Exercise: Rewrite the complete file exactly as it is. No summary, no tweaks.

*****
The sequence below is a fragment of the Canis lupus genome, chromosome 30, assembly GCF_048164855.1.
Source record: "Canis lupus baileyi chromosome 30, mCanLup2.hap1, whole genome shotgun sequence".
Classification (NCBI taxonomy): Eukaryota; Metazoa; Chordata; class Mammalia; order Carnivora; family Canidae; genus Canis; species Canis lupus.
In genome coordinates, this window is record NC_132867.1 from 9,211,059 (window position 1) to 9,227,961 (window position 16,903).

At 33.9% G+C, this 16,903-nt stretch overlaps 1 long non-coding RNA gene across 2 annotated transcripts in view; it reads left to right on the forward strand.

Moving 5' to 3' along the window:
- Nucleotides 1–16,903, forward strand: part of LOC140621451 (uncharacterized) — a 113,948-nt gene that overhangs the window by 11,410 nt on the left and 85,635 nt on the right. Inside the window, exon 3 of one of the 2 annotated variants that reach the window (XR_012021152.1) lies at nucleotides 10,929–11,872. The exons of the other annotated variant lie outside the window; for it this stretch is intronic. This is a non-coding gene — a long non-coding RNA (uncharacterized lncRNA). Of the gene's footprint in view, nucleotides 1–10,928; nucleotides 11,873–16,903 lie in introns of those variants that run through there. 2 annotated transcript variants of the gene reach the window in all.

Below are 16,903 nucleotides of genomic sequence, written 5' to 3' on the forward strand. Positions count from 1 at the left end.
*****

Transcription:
The sequence below is a fragment of the Canis lupus genome, chromosome 30, assembly GCF_048164855.1.
Source record: "Canis lupus baileyi chromosome 30, mCanLup2.hap1, whole genome shotgun sequence".
Classification (NCBI taxonomy): Eukaryota; Metazoa; Chordata; class Mammalia; order Carnivora; family Canidae; genus Canis; species Canis lupus.
In genome coordinates, this window is record NC_132867.1 from 9,211,059 (window position 1) to 9,227,961 (window position 16,903).

At 33.9% G+C, this 16,903-nt stretch overlaps 1 long non-coding RNA gene across 2 annotated transcripts in view; it reads left to right on the forward strand.

Moving 5' to 3' along the window:
- Nucleotides 1–16,903, forward strand: part of LOC140621451 (uncharacterized) — a 113,948-nt gene that overhangs the window by 11,410 nt on the left and 85,635 nt on the right. Inside the window, exon 3 of one of the 2 annotated variants that reach the window (XR_012021152.1) lies at nucleotides 10,929–11,872. The exons of the other annotated variant lie outside the window; for it this stretch is intronic. This is a non-coding gene — a long non-coding RNA (uncharacterized lncRNA). Of the gene's footprint in view, nucleotides 1–10,928; nucleotides 11,873–16,903 lie in introns of those variants that run through there. 2 annotated transcript variants of the gene reach the window in all.

Below are 16,903 nucleotides of genomic sequence, written 5' to 3' on the forward strand. Positions count from 1 at the left end.